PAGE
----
Good Employees Gone Bad: What Your Disciplinary Policy Should Do

In an ideal world, you’d never have to discipline an employee. In the real world, though, it’s important to have a disciplinary policy that’s both clear and consistently enforced. A good disciplinary policy can help protect you and your business, especially if discipline results in terminating an employee. When creating a policy, there are several things to keep in mind:

  1. Put it in writing! Your policy should always be written down so that you can refer to it when needed, but also so that employees can read it and have a clear understanding of how it works. Equally important is to show the policy to your employees so they have a chance to read and understand it. That way you can avoid problems that happen just because an employee didn’t know your expectations.
  2. Write your policy with a view towards the process, such as how many warnings you’ll give, who should give them, and how to give them. Don’t try to address specific violations, because you can’t anticipate all of them.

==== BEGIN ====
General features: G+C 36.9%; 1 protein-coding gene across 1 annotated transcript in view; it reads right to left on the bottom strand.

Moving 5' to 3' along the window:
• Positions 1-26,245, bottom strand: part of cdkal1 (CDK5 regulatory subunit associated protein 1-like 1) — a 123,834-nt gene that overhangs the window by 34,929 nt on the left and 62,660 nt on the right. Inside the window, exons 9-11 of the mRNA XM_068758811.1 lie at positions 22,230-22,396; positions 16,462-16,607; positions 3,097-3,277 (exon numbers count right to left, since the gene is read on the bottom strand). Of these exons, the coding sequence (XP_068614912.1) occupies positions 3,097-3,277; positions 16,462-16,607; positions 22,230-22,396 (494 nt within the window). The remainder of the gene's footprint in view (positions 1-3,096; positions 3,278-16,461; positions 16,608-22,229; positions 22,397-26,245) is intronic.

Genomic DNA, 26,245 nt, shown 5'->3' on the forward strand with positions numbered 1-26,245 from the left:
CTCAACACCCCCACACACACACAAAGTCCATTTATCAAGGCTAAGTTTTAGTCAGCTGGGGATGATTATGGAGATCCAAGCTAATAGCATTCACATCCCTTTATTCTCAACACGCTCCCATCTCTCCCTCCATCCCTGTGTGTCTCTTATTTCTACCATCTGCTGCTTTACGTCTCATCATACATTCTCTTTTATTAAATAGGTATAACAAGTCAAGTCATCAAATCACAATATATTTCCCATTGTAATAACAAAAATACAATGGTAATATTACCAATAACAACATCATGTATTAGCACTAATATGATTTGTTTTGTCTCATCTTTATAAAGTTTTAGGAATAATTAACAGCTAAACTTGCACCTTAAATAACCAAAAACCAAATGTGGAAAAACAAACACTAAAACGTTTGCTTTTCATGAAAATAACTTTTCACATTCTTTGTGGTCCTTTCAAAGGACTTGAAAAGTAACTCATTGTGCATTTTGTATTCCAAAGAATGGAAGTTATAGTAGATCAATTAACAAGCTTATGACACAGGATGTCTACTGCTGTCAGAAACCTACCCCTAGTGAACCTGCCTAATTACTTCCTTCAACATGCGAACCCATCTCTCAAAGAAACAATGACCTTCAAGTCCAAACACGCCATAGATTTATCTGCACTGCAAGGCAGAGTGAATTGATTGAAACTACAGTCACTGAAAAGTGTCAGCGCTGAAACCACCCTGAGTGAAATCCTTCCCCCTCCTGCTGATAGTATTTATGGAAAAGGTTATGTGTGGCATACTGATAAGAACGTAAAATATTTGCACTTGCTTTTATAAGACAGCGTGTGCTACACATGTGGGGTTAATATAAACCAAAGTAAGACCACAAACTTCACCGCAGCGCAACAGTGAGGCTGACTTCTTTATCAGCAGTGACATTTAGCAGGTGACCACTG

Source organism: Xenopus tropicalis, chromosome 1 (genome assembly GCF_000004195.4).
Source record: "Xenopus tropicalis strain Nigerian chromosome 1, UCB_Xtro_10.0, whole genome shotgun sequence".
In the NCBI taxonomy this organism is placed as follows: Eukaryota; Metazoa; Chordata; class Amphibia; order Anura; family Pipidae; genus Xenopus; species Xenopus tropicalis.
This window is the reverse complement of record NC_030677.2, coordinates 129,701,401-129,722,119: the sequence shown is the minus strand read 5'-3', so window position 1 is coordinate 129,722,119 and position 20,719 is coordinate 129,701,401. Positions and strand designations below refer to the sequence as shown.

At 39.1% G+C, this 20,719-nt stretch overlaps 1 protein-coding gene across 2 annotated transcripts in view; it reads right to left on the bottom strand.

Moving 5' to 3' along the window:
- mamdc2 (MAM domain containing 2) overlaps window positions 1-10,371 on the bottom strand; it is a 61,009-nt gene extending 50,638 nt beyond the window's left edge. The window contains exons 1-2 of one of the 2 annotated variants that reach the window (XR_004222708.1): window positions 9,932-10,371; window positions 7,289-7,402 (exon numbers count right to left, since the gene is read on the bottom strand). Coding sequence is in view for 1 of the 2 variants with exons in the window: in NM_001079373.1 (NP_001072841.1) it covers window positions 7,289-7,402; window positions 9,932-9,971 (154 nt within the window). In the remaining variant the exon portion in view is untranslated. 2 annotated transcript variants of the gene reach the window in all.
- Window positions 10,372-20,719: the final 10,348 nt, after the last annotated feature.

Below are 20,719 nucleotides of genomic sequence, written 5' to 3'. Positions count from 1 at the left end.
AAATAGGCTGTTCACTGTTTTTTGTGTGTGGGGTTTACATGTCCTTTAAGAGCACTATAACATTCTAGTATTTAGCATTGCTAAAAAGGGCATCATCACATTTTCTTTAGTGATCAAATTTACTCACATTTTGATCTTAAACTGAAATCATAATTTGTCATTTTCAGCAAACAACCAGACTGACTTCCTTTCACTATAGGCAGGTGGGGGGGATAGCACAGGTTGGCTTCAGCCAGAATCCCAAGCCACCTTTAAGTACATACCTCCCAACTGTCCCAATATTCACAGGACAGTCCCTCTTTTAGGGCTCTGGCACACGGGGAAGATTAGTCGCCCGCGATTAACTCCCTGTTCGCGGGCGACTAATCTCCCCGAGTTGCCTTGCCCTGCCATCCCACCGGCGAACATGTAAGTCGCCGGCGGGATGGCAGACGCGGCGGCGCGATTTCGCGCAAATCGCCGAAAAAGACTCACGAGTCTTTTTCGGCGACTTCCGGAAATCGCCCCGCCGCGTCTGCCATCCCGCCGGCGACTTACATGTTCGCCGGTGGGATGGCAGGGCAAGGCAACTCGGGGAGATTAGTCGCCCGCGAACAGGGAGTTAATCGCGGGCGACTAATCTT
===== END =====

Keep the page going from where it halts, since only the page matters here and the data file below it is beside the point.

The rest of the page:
3. Be consistent with enforcement. Enforcing the policy with only some of your employees is unfair to all of them. Also, if you only enforce the policy sometimes, employees may not know when they’ve actually done something wrong.
  4. Document every step in the employee’s personnel file. Write up a summary of any verbal warnings and include a copy of any written ones. This helps you identify if problems continue to occur. It can also serve as evidence to support you if you have to terminate an employee.

A disciplinary policy should give you a road map to addressing employee problems, up to and including termination. But most importantly, a well-written policy will tell your employees what you expect of them and help you avoid problems before they start.

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